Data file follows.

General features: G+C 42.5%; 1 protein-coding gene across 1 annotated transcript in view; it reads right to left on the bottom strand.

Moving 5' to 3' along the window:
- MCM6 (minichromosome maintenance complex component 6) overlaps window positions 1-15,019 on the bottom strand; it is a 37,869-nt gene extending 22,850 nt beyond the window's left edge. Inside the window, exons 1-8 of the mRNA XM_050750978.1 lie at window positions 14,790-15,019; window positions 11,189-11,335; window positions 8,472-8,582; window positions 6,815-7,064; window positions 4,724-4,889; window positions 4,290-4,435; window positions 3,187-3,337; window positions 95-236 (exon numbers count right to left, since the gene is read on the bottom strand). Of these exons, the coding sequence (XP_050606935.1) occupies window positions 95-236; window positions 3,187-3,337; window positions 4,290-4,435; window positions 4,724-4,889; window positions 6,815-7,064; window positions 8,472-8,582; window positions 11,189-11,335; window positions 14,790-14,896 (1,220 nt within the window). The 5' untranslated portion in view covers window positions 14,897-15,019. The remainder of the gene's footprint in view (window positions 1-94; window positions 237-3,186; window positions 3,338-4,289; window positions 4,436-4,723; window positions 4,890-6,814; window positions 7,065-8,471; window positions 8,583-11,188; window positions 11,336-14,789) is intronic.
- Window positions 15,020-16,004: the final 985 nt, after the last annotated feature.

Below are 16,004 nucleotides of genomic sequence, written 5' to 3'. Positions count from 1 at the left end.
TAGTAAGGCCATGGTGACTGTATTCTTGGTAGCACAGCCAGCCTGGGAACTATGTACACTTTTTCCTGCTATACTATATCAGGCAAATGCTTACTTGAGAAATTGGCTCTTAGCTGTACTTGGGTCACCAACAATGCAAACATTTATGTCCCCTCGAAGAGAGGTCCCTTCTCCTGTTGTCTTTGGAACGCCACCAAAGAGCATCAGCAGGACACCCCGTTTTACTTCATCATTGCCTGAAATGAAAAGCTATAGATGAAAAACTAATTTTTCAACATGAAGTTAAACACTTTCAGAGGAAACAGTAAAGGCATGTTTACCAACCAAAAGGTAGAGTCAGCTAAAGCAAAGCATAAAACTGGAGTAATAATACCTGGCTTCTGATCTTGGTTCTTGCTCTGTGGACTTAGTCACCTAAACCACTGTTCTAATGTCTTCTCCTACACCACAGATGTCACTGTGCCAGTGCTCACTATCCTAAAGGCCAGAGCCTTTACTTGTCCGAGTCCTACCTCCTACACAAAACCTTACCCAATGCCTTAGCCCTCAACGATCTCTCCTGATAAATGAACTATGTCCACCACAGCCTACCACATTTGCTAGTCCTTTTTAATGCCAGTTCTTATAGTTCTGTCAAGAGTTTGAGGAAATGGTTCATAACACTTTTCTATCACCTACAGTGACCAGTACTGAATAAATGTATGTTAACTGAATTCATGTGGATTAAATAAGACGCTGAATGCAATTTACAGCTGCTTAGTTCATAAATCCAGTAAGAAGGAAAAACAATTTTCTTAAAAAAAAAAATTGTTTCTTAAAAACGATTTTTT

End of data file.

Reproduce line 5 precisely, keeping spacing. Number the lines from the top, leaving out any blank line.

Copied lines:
Below are 16,004 nucleotides of genomic sequence, written 5' to 3'. Positions count from 1 at the left end.